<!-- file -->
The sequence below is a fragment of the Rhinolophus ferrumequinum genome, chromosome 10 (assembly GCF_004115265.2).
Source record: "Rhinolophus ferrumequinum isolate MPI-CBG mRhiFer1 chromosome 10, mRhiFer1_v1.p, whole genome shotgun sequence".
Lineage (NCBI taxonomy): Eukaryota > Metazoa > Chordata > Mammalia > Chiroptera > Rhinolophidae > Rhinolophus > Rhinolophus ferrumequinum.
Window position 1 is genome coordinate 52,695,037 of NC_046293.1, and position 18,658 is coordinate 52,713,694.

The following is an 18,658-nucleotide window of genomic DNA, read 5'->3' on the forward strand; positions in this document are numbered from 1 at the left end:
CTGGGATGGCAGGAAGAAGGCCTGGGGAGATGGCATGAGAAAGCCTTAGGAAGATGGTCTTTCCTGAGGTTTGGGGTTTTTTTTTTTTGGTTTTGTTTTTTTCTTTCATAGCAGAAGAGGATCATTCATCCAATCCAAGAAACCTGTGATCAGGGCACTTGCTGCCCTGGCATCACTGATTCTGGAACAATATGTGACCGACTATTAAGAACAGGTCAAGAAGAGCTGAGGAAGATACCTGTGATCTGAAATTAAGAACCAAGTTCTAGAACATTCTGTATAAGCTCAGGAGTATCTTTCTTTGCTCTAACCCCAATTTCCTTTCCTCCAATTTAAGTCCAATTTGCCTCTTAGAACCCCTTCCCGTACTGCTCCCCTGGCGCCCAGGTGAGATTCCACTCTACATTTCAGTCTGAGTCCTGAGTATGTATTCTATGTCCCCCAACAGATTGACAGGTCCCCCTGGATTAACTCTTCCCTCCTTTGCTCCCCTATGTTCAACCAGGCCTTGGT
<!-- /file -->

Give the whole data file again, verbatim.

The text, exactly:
The sequence below is a fragment of the Rhinolophus ferrumequinum genome, chromosome 10 (assembly GCF_004115265.2).
Source record: "Rhinolophus ferrumequinum isolate MPI-CBG mRhiFer1 chromosome 10, mRhiFer1_v1.p, whole genome shotgun sequence".
Lineage (NCBI taxonomy): Eukaryota > Metazoa > Chordata > Mammalia > Chiroptera > Rhinolophidae > Rhinolophus > Rhinolophus ferrumequinum.
Window position 1 is genome coordinate 52,695,037 of NC_046293.1, and position 18,658 is coordinate 52,713,694.

The following is an 18,658-nucleotide window of genomic DNA, read 5'->3' on the forward strand; positions in this document are numbered from 1 at the left end:
CTGGGATGGCAGGAAGAAGGCCTGGGGAGATGGCATGAGAAAGCCTTAGGAAGATGGTCTTTCCTGAGGTTTGGGGTTTTTTTTTTTTGGTTTTGTTTTTTTCTTTCATAGCAGAAGAGGATCATTCATCCAATCCAAGAAACCTGTGATCAGGGCACTTGCTGCCCTGGCATCACTGATTCTGGAACAATATGTGACCGACTATTAAGAACAGGTCAAGAAGAGCTGAGGAAGATACCTGTGATCTGAAATTAAGAACCAAGTTCTAGAACATTCTGTATAAGCTCAGGAGTATCTTTCTTTGCTCTAACCCCAATTTCCTTTCCTCCAATTTAAGTCCAATTTGCCTCTTAGAACCCCTTCCCGTACTGCTCCCCTGGCGCCCAGGTGAGATTCCACTCTACATTTCAGTCTGAGTCCTGAGTATGTATTCTATGTCCCCCAACAGATTGACAGGTCCCCCTGGATTAACTCTTCCCTCCTTTGCTCCCCTATGTTCAACCAGGCCTTGGT